Through these times of uncertainty, Excalibur Yearbook will certainly continue to Bring to Light the stories of CPHS in this year’s book. Along with the creation of this year’s book, Excalibur will cover the happenings of our community with the addition of a Coronavirus Coverage page. This page will cover the stories of students, businesses and anyone in the Crown Point community who are connecting in this time of physical disconnect.
Students and other members of our community have been going above and beyond to help. We will be highlighting these people through stories written by our staff. These people are making a difference, each in their own unique ways.
Breeann Mild – Saving Lives as a Senior
In this new decade, things are truly different. After all of the New Year celebrations, things started to take a turn. It soon became apparent that this year the world was going to change. Things started changing for the worse and people started stepping up to help. People like Breeann Mild (12) who works as an EMT for Elite Ambulance.
“My job is very important right now. [It] allows for prehospital care and a safer mode of transportation for the patient to a healthcare facility,” Mild said. “Being an EMT allows the flexibility of providing care in different places that might need extra health care help.”
Medical care is crucial during this pandemic, and so is taking precautions to make sure this virus doesn’t spread more than it already has. With the states enforcing shelter-in-place guidelines, the spread is slowing down, but the cautionary measures are only going up.
“Before my partner and I enter any nursing home, hospital or health facility we have to have a temperature taken and fill out forms that ask questions about symptoms and if we had any possibility of contact with the virus. We are also required to wear N-95 masks when we enter any facility.”
Anyone can have an impact during this time by staying home, showing their support, and wearing a mask when they go outside. Mild has made an impact by helping those in need.
“I think I have made an impact during this time by preventing the need for patients to expose themselves to others by transporting them by ambulance.”
Story By: Alexis Proudman
Jacob Woods – Isolated but Not Alone
Adjusting to our new normal can be hard, and the normal everyday lives of people have drastically been changed to fit a new “Social Distanced” world. Jacob Woods (12) is struck hard with the changes to his normal life.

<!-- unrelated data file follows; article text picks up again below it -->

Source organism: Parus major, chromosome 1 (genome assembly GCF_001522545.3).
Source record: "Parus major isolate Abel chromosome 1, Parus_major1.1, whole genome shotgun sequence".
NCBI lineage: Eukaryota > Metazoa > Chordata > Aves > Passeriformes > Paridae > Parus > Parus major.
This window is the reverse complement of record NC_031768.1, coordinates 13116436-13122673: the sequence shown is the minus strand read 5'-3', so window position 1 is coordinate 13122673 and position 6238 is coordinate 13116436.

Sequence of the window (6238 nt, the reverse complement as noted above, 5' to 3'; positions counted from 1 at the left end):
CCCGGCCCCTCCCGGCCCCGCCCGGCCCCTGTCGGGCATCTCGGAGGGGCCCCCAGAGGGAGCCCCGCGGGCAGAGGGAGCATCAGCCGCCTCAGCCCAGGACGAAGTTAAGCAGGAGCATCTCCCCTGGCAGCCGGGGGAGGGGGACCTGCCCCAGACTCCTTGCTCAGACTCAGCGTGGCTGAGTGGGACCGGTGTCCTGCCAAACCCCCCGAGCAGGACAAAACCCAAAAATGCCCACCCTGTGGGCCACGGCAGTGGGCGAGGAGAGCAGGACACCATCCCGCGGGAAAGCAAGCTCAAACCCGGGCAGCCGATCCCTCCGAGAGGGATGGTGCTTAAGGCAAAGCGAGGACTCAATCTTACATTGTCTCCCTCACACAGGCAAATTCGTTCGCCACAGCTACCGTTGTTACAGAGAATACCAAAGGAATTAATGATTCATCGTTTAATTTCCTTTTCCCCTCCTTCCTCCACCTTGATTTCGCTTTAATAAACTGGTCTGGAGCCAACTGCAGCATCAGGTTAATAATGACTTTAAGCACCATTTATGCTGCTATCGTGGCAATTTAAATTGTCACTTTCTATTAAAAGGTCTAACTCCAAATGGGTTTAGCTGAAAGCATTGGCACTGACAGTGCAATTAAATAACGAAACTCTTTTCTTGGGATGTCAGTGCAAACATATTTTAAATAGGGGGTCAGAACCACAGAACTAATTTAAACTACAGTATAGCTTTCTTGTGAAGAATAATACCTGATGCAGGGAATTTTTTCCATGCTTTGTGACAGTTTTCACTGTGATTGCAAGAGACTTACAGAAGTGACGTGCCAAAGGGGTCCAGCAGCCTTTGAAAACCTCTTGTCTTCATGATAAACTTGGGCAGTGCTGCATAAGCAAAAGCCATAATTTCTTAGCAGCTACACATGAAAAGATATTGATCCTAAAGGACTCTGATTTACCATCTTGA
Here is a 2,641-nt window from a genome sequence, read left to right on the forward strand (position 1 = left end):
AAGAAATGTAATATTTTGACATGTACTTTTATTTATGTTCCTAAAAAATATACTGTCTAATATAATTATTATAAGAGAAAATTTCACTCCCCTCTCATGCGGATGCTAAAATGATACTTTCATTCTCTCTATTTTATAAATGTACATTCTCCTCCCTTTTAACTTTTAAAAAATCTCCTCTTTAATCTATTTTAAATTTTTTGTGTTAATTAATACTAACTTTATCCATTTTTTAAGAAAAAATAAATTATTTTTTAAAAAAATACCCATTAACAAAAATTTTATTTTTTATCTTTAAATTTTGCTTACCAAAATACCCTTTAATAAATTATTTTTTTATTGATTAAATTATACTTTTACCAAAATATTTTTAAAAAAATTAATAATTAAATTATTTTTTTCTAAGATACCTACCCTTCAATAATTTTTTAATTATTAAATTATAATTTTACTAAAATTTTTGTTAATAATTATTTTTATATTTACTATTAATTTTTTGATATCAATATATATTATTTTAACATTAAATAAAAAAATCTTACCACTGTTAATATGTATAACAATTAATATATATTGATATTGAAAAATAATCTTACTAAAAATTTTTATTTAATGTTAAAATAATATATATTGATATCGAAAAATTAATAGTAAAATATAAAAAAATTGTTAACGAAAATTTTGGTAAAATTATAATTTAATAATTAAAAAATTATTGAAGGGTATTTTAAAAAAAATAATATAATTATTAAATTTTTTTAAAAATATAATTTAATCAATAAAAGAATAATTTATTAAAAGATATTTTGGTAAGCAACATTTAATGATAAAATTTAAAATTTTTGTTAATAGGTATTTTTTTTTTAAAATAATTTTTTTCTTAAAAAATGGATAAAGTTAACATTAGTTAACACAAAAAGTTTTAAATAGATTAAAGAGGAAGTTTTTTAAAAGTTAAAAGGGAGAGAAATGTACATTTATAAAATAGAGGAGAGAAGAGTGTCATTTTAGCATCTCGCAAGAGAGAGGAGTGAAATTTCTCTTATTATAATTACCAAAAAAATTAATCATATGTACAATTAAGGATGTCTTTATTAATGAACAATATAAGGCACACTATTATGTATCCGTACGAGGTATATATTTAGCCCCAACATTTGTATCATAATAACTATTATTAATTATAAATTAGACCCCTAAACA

“It’s been very isolated,” Woods said, “Everyday I come home from anything I need to take off everything in the garage before I come in, and when it comes to my parents it’s even stricter.” Both Woods Mother and Step-father work in the healthcare industry at St. Catherine Hospital in Chicago.
“Recently they have been given some time off, but when they are out working, they’re gone for about 10-12 hours at a time, leaving me home alone,” Woods said.
While alone at home, Woods has been trying to keep himself busy. “I’ve been keeping up with school work, brushing up on some graphic design, running on the treadmill and a lot of gaming,” Woods said.
Now more than ever it is important to make sure we keep ourselves entertained. Not everyone has a sibling or parents around to keep each other entertained. It’s important to stay strong and keep yourself occupied in these hard times.
Story By: Tyler Kaufman
Ethan Kvachkoff – Big Catch of Quarantine
Ethan Kvachkoff (12) has used this situation to take some time and connect with the outdoors. Although Kvachkoff has been spending most of his time social distancing, he has also gotten the opportunity to take his dog on walks and fish in his neighborhood pond.
“I like to pass the time by fighting my inner demons… of fishing. I always go back to this one pond that the owners take such good care for. I have been trying to catch this one fish for the longest time and each time. I go back and try to hook the monster carp,” Kvachkoff said.
Kvachkoff has been fishing since he was a kid with his brothers and their grandpa. “Being in quarantine, it’s really all I can do because it’s such a personal sport and you really don’t need anyone to fish with, ” Kvachkoff said.
Although Kavachkoff prefers to fish with his friends and family, his solo trips are what’s keeping him busy and outside during this time of isolation.
Story by: Mia Augsburger